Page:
In-Depth

In Myanmar’s north, resistance seeks to restore rule of law

In several townships some 150km or more north of Mandalay, Myanmar’s civilian National Unity Government (NUG) has planted the first seeds of what it hopes will grow into a country with a functioning justice system.

As the regime that seized power in February 2021 continues to prosecute its opponents in courts under its control, the NUG has begun establishing a judiciary of its own in townships that are at least 75% under the control of resistance forces.

While this is happening in a number of anti-junta strongholds, the most concerted effort to date has been in the area near where the Ayeyarwady River enters Sagaing Region from neighbouring Kachin State. Here, the NUG has laid the groundwork for a judicial system that aims to replace the one that currently serves as part of the junta’s mechanism of oppression.

On October 15, the NUG opened its first formal courthouse in Katha Township, some four months after it began conducting judicial procedures there and in Kawlin, Wuntho and Pinlebu townships, which are all part of Sagaing’s Katha District.

“We didn’t have a permanent office when we started, so we just went around the township to carry out our activities,” said an official from the Katha Township court.

According to the official, the NUG initiated its efforts in response to the need to address a number of criminal and civil cases in areas under its de facto control. At present, this includes four cases—one civil and three drug-related—being tried in the Katha court.

To make arrests in the criminal cases, the court has enlisted the People’s Security Force—comprised of former law enforcement officers taking part in the Civil Disobedience Movement—as well as armed resistance groups, the official added.

Establishing rule of law

In Htigyaing, another township in Katha District that has more recently begun to institute NUG judicial procedures, local resistance authorities have built an office that also serves as a temporary courthouse and jail.

“It’s still not possible to build courthouses in every township, so for now, we are using our office to deal with court cases,” said an officer of the Htigyaing People’s Administration Team.

According to the officer, there are also plans to extend the NUG’s administration, including its judicial system, to Indaw and Banmauk townships to the north and Kanbalu District to the south. The idea, she said, is to create a “liberated area” where the resistance can consolidate its role in local affairs.

“We have even started running our own schools, thanks to the education department,” she said.

At present, it is unclear if the regime’s judicial system is functioning at all in any of these townships. Police under the command of the military are active in only a handful of urban areas, and are mainly engaged in arresting anyone suspected of having ties to the anti-junta forces.

An NUG court in Sagaing Region’s Katha Township (Katha People’s Defence Team)

For Thein Oo, the NUG’s minister of justice, the creation of courthouses is essential to the struggle to remove the junta from power, because it serves to deepen confidence in the ability of the resistance to rule effectively.

“We need to establish rule of law, and courthouses are necessary to achieve that. This is to let the public know that we can, in fact, establish peace and stability for them,” he said.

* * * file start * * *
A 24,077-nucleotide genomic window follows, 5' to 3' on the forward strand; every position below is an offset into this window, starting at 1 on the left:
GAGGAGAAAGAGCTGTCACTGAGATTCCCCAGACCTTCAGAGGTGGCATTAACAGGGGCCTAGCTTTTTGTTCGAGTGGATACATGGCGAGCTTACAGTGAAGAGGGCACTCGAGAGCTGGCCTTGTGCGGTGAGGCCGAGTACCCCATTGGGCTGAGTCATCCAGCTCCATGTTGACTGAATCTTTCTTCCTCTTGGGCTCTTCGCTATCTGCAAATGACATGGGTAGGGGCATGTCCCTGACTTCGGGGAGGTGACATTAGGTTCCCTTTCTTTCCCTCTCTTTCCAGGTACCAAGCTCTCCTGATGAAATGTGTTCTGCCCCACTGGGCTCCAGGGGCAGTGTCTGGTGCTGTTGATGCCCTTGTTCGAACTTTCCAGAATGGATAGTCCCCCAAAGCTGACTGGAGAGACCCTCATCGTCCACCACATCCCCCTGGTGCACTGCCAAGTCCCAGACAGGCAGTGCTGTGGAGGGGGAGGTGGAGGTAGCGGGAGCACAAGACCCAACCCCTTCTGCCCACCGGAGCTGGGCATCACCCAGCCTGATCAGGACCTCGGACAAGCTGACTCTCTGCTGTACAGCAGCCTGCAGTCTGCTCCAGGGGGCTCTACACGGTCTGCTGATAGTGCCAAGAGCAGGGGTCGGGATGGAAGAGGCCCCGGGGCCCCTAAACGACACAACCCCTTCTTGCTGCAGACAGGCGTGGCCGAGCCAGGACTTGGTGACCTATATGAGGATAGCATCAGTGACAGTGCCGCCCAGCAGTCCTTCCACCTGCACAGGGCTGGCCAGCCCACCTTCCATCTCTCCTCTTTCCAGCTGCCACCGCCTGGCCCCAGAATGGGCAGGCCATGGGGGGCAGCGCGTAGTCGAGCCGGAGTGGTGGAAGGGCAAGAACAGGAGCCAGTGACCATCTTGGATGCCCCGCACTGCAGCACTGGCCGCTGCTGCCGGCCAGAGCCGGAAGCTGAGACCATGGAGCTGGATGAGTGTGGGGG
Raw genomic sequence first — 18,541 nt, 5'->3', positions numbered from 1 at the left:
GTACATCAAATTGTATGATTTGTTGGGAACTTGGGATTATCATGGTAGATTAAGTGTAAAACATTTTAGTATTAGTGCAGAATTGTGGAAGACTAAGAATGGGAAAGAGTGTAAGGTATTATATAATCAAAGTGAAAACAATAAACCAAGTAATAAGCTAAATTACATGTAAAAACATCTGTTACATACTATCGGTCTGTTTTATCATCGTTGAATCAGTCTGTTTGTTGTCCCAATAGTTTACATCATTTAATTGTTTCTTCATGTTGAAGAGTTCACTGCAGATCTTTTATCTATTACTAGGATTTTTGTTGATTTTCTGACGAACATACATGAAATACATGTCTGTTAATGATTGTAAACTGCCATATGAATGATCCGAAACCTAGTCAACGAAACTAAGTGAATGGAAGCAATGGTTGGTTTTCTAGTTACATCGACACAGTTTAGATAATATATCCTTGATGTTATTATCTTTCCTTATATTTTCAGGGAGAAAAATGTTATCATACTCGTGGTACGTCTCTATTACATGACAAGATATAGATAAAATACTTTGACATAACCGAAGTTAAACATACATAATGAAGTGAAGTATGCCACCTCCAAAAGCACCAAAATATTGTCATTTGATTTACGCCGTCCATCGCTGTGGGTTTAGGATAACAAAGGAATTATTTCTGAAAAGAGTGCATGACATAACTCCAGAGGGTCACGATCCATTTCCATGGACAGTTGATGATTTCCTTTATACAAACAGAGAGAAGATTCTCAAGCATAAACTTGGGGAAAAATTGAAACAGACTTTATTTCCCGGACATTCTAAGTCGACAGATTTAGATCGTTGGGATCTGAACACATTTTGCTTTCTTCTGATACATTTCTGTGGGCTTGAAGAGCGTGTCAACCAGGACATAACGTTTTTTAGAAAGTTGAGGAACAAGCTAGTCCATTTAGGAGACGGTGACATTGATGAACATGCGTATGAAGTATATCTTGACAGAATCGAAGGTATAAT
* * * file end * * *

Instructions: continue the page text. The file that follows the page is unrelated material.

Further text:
Speaking to Myanmar Now recently, the exiled minister said that the NUG has so far managed to implement its plans for an independent judiciary in 24 of Myanmar’s 330 townships.

Looming threat

While the resistance continues to make strides towards achieving actual governance powers, however, the military threat continues to loom over its efforts.

This was very dramatically demonstrated on September 16, when the regime carried out airstrikes on the village of Letyetkone in Sagaing’s Depayin Township. At least 13 people were confirmed killed in that attack, which targeted a resistance-run school. More than half of the victims were children.

More recently, on October 25, the military launched an aerial assault on the village of Hpalanpin in Pale Township, also in Sagaing. Most of the victims in that attack, which the regime said was aimed at rescuing prisoners held by resistance forces, were detainees at a local People’s Administration Team office.

While Depayin and Pale townships are both closer to military command centres than Katha and Kanbalu districts, no part of the country is completely safe from attack. It was for this reason that Myanmar Now’s sources declined to disclose the exact location of the NUG-administered courthouses in northern Sagaing.

When the military sent fighter jets from Mandalay to Hpakant Township in Kachin State on October 23 to wipe out scores of people attending a music festival held to celebrate the founding of the Kachin Independence Organisation (KIO), it sent an especially chilling message to Myanmar’s resistance.

Not only did this indicate the range of the junta’s destructive power (Hpakant is some 160km north of Katha), it also targeted a key ally of the NUG. The Kachin Independence Army, the KIO’s armed wing, has played a major role in both training and arming resistance forces in the country’s north.

It is clear, then, that even as the NUG strives to move beyond the military struggle, much remains to be done on the battlefield before it can deliver on its promises of peace and stability.

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